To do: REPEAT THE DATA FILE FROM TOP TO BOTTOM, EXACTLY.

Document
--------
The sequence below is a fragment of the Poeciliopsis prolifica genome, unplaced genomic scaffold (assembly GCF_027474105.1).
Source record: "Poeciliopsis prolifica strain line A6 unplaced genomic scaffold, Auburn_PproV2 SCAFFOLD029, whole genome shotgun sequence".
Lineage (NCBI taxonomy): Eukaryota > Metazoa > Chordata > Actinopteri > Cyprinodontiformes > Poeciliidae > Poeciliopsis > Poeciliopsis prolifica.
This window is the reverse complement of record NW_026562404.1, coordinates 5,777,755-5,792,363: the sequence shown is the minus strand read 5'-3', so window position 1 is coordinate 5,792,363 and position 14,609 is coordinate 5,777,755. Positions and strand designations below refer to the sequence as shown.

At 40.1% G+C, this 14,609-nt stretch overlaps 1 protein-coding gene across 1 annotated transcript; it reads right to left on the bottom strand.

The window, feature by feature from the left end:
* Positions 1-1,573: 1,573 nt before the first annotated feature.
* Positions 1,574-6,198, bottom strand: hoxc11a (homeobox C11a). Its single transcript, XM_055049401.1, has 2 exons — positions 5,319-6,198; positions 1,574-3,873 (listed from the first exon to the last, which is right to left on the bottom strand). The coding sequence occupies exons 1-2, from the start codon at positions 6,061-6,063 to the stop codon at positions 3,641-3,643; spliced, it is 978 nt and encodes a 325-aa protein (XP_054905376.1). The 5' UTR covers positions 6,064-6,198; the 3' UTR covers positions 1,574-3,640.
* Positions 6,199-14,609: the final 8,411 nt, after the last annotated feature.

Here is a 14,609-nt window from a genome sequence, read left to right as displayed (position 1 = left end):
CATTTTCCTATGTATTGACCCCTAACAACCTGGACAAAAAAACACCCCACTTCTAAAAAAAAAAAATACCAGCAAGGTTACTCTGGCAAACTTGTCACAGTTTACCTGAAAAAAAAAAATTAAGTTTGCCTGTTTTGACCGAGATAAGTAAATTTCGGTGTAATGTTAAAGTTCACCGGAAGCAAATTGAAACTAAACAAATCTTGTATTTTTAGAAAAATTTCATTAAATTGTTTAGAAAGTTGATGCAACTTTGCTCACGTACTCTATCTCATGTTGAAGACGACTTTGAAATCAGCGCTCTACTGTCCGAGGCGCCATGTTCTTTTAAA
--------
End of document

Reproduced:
The sequence below is a fragment of the Poeciliopsis prolifica genome, unplaced genomic scaffold (assembly GCF_027474105.1).
Source record: "Poeciliopsis prolifica strain line A6 unplaced genomic scaffold, Auburn_PproV2 SCAFFOLD029, whole genome shotgun sequence".
Lineage (NCBI taxonomy): Eukaryota > Metazoa > Chordata > Actinopteri > Cyprinodontiformes > Poeciliidae > Poeciliopsis > Poeciliopsis prolifica.
This window is the reverse complement of record NW_026562404.1, coordinates 5,777,755-5,792,363: the sequence shown is the minus strand read 5'-3', so window position 1 is coordinate 5,792,363 and position 14,609 is coordinate 5,777,755. Positions and strand designations below refer to the sequence as shown.

At 40.1% G+C, this 14,609-nt stretch overlaps 1 protein-coding gene across 1 annotated transcript; it reads right to left on the bottom strand.

The window, feature by feature from the left end:
* Positions 1-1,573: 1,573 nt before the first annotated feature.
* Positions 1,574-6,198, bottom strand: hoxc11a (homeobox C11a). Its single transcript, XM_055049401.1, has 2 exons — positions 5,319-6,198; positions 1,574-3,873 (listed from the first exon to the last, which is right to left on the bottom strand). The coding sequence occupies exons 1-2, from the start codon at positions 6,061-6,063 to the stop codon at positions 3,641-3,643; spliced, it is 978 nt and encodes a 325-aa protein (XP_054905376.1). The 5' UTR covers positions 6,064-6,198; the 3' UTR covers positions 1,574-3,640.
* Positions 6,199-14,609: the final 8,411 nt, after the last annotated feature.

Here is a 14,609-nt window from a genome sequence, read left to right as displayed (position 1 = left end):
CATTTTCCTATGTATTGACCCCTAACAACCTGGACAAAAAAACACCCCACTTCTAAAAAAAAAAAATACCAGCAAGGTTACTCTGGCAAACTTGTCACAGTTTACCTGAAAAAAAAAAATTAAGTTTGCCTGTTTTGACCGAGATAAGTAAATTTCGGTGTAATGTTAAAGTTCACCGGAAGCAAATTGAAACTAAACAAATCTTGTATTTTTAGAAAAATTTCATTAAATTGTTTAGAAAGTTGATGCAACTTTGCTCACGTACTCTATCTCATGTTGAAGACGACTTTGAAATCAGCGCTCTACTGTCCGAGGCGCCATGTTCTTTTAAA